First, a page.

The star attractions for the day, were the two couples of Lion and the pack of African Wild Dogs on the move.

Moremi Lion

There was a lovely sunrise this morning. I managed to capture the light over the lake before sunrise.  Today we set off towards gate three, through the game park entrance and were soon in sight of a couple of Lions.  They both looked male with manes.   It later transpired the one with the light scruffy mane was in fact female.

For the next hour we followed the lions around, cutting them off at the pass where they relaxed quite near to the road.  The female sat by the termite mound, and the male remained in the grass.  After a wait the female got up, urinated and walked into the grass.  The male lion went over and sniffed and then did a flehmen response.  This is meant to aid the transfer of pheromones and other scents into the vomeronasal organ located above the roof of the mouth via a duct which exits just behind the front teeth of the animal.  After this the Lions wandered into the bush. We left and looked for other sights.

Moremi Wildebeest

We saw a herd of Wildebeest in the distance, but the Buffalo were still hiding from us, and hid the whole day.  We came across two Ostrich, one demonstrated poohing, which is quite a sight.    A couple of White Browed Sparrow Weaver birds, and a Red-billed Hornbill.

We stopped for coffee, and during the break I managed to photograph a Bateleur which was playing the thermals and a Saddle-Billed stork in the water.  It was busy hunting.

After coffee, a male Wildebeest posed for a photograph.  A couple of Hooded Vultures in a dead tree made a nice photograph.  On the way home two one-legged Stilts in a pond showed up a nice reflection.

On the way home there was a Giraffe covered with Oxpeckers, Red Billed, Yellow Billed and Juvenile.  In one photograph, I counted ten Oxpeckers on the Giraffe’s back.  There was likely some more hanging onto its flank.

Back for lunch, and then out again at 4.00pm for the evening drive.   This was going to be a long drive, with us breaking two Moremi rules.  Offroading, and  arriving back at camp after 18.30.  Stopped by the lake, and saw a Plover in the sand. Click Click.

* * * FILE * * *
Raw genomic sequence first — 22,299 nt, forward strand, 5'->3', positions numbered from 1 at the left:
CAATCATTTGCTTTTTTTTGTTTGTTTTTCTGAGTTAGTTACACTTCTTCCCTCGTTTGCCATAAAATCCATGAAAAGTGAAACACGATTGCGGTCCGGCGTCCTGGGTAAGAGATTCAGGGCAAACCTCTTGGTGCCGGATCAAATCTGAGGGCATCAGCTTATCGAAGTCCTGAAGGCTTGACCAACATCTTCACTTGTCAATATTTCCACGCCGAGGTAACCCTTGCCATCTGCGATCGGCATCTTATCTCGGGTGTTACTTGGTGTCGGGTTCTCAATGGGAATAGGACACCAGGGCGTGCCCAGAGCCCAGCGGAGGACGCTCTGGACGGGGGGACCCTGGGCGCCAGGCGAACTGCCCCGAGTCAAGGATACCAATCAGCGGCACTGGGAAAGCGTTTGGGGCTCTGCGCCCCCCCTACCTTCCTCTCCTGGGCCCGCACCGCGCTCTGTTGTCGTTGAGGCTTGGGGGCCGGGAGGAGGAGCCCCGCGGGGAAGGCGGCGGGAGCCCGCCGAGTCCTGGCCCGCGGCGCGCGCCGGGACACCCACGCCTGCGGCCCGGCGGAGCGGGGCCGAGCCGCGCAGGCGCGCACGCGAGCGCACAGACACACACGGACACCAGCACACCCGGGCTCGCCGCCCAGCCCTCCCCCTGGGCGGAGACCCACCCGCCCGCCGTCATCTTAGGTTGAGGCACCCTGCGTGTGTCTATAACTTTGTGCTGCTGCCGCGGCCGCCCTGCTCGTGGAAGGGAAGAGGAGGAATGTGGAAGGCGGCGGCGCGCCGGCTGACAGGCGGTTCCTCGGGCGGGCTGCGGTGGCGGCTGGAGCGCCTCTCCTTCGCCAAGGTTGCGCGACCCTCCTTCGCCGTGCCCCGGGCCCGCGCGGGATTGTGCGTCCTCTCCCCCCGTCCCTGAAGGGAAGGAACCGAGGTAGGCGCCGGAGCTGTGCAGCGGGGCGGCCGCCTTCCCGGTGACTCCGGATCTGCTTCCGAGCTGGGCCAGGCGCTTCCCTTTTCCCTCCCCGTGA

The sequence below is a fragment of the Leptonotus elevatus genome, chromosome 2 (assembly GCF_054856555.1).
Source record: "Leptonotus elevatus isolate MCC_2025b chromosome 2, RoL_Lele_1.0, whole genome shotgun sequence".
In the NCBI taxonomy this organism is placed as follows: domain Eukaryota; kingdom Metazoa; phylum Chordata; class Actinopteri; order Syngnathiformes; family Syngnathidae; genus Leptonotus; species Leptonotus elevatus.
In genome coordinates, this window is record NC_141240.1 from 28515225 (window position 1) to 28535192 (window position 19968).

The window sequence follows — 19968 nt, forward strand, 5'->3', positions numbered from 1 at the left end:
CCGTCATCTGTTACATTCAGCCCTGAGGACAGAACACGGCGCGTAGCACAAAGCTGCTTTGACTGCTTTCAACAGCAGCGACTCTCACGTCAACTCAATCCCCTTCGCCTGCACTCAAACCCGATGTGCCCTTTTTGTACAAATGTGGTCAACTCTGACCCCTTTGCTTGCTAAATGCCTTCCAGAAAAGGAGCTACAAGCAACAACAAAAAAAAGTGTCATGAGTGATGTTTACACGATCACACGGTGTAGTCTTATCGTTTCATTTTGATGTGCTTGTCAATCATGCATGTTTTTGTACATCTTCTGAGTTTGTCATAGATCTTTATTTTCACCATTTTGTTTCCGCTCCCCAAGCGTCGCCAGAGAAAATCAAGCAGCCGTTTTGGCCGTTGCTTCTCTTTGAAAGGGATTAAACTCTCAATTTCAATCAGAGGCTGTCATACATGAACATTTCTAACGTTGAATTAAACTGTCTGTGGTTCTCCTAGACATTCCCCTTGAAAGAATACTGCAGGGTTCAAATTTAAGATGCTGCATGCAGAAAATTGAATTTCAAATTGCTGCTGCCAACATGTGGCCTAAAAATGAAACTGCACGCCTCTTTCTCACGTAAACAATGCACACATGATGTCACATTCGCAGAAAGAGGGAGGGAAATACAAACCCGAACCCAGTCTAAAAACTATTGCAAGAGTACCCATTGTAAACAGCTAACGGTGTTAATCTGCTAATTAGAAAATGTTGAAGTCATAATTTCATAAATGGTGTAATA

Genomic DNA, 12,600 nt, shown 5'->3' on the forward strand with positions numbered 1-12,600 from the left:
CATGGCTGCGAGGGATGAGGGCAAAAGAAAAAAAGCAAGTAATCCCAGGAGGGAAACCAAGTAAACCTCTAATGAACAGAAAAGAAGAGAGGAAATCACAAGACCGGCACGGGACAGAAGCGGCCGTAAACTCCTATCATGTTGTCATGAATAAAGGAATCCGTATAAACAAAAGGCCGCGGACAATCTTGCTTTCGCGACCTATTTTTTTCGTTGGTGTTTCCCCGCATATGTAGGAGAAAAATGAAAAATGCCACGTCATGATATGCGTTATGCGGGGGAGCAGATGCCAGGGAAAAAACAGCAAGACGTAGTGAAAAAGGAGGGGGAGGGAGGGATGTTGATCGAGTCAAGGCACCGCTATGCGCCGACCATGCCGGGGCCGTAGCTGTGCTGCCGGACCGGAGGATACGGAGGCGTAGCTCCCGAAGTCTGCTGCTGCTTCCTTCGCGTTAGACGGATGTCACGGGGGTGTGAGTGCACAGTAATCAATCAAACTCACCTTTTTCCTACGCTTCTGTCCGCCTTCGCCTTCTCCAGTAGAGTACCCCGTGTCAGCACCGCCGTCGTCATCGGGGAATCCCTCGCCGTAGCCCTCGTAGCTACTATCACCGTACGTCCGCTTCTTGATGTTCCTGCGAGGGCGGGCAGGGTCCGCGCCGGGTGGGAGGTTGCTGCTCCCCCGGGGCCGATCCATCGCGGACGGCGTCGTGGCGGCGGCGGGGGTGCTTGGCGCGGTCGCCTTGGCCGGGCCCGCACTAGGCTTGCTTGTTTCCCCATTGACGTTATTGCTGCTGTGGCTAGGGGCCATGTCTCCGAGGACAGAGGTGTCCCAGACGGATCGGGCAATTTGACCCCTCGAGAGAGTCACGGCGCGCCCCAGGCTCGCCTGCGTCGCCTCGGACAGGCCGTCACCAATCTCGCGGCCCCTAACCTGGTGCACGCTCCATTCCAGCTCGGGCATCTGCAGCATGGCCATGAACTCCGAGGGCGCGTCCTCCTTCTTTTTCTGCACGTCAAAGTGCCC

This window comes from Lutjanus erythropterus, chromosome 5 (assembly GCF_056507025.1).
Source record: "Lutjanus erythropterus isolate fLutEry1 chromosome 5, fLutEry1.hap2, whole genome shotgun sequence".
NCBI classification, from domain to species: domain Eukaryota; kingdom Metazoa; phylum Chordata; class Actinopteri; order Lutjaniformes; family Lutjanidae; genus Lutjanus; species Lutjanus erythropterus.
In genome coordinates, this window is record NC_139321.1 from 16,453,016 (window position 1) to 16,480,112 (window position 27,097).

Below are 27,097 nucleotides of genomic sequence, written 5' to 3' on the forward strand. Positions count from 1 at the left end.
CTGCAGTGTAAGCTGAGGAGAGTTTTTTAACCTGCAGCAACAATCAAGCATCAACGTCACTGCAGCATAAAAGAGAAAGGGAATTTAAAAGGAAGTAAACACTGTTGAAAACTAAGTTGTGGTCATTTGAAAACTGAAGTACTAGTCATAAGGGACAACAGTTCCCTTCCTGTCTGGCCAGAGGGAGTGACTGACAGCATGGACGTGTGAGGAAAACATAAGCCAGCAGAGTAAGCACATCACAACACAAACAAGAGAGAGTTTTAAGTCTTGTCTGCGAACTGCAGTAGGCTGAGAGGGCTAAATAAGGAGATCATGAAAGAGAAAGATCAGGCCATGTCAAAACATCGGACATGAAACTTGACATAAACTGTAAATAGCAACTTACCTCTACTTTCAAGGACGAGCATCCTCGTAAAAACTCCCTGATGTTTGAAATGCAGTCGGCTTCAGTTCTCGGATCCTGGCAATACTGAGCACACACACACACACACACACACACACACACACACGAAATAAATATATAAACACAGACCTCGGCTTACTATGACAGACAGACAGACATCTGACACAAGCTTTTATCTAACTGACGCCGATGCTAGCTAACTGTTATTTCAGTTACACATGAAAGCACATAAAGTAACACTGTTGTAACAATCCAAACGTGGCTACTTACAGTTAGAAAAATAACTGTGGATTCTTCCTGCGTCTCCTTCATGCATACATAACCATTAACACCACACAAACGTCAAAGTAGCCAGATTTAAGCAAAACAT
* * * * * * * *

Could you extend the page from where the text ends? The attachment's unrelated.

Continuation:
We saw some Ground Hornbills, these are an endangered species.  They eat snakes, they have white primary feathers to entice the snake to strike in a safe area.  These birds can live for 40 years, but have only one chick every three to four years.

Next up was a Wattled Crane and a very elegant Impala buck.

Moremi African Wild Dogs

We had news there was a pack of African Wild Dogs in the area, so headed out searching for them.  On the way a Honey Badger was spotted.  Some quick driving around we managed to spot it again, so fleeting as it put its head around a tree.  We all missed getting its photograph.

We came across the pack of six African Wild Dogs on the track walking away from us.  We did a detour to head them off, and were able to photograph them walking towards us.  Two of the dogs had radio tracking devices.

Moremi Lion

We were now on the search for a couple of lions who had been reported in the area with a kill.  We headed in their direction at speed, as time was getting short.  On the way we saw a pair of African Fish Eagles, and a Saddlebilled Stork looking very elegant in the reflections and dying sunlight.

We made it to the Lion and Lioness after travelling off road to their kill.  We next heard the male lLion was cracking away at the bones of a carcass. The Lioness was playing sleeping lions, or rather stuffed lions.

We left and travelled at high speeds on very narrow and overgrown tracks to get back to camp.  The route taken was planned not to pass by the entry gate and used headlights as little as possible.  On the way we saw a large group of female elephants with youngsters.  Most of the Ellies we had previously seen were lone males. No time for a shower, straight into dinner.  The others vehicle had arrived home much earlier.

During this drive we were without radio, so were unable to communicate with anyone unless they were very near.  We were unable to report sightings to the other vehicle, and unable to tell them we were OK and would be late back.  The reason was Rosemary had sabotaged the aerial by using the cable to help her clamber off the vehicle.


Day 6, Moremi – Lion and African Wild Dogs — No Comments

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